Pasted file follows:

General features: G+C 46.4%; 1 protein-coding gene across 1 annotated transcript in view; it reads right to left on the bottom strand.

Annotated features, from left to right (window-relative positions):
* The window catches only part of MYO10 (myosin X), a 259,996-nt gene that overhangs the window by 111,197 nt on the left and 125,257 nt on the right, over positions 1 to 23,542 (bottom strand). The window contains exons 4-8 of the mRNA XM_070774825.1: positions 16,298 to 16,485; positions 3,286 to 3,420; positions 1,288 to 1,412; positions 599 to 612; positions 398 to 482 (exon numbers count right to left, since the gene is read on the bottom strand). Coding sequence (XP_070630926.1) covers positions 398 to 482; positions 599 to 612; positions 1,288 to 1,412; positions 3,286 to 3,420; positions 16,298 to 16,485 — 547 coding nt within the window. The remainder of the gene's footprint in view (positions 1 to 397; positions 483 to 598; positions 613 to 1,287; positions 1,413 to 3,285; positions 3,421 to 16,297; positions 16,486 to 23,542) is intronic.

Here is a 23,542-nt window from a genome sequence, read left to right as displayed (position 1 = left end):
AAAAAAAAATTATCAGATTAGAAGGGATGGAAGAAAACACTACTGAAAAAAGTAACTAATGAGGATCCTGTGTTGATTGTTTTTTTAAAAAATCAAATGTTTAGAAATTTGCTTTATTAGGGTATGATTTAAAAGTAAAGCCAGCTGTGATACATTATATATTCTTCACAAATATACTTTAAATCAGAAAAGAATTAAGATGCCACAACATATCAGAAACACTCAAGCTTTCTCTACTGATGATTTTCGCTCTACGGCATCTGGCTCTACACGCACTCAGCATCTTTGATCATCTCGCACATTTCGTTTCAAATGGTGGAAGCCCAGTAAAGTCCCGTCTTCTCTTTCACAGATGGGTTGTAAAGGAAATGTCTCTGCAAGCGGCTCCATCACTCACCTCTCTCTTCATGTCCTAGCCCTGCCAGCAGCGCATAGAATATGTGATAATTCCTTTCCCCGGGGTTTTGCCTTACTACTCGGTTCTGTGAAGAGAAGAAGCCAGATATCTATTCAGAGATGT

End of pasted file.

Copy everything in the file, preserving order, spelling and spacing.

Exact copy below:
General features: G+C 46.4%; 1 protein-coding gene across 1 annotated transcript in view; it reads right to left on the bottom strand.

Annotated features, from left to right (window-relative positions):
* The window catches only part of MYO10 (myosin X), a 259,996-nt gene that overhangs the window by 111,197 nt on the left and 125,257 nt on the right, over positions 1 to 23,542 (bottom strand). The window contains exons 4-8 of the mRNA XM_070774825.1: positions 16,298 to 16,485; positions 3,286 to 3,420; positions 1,288 to 1,412; positions 599 to 612; positions 398 to 482 (exon numbers count right to left, since the gene is read on the bottom strand). Coding sequence (XP_070630926.1) covers positions 398 to 482; positions 599 to 612; positions 1,288 to 1,412; positions 3,286 to 3,420; positions 16,298 to 16,485 — 547 coding nt within the window. The remainder of the gene's footprint in view (positions 1 to 397; positions 483 to 598; positions 613 to 1,287; positions 1,413 to 3,285; positions 3,421 to 16,297; positions 16,486 to 23,542) is intronic.

Here is a 23,542-nt window from a genome sequence, read left to right as displayed (position 1 = left end):
AAAAAAAAATTATCAGATTAGAAGGGATGGAAGAAAACACTACTGAAAAAAGTAACTAATGAGGATCCTGTGTTGATTGTTTTTTTAAAAAATCAAATGTTTAGAAATTTGCTTTATTAGGGTATGATTTAAAAGTAAAGCCAGCTGTGATACATTATATATTCTTCACAAATATACTTTAAATCAGAAAAGAATTAAGATGCCACAACATATCAGAAACACTCAAGCTTTCTCTACTGATGATTTTCGCTCTACGGCATCTGGCTCTACACGCACTCAGCATCTTTGATCATCTCGCACATTTCGTTTCAAATGGTGGAAGCCCAGTAAAGTCCCGTCTTCTCTTTCACAGATGGGTTGTAAAGGAAATGTCTCTGCAAGCGGCTCCATCACTCACCTCTCTCTTCATGTCCTAGCCCTGCCAGCAGCGCATAGAATATGTGATAATTCCTTTCCCCGGGGTTTTGCCTTACTACTCGGTTCTGTGAAGAGAAGAAGCCAGATATCTATTCAGAGATGT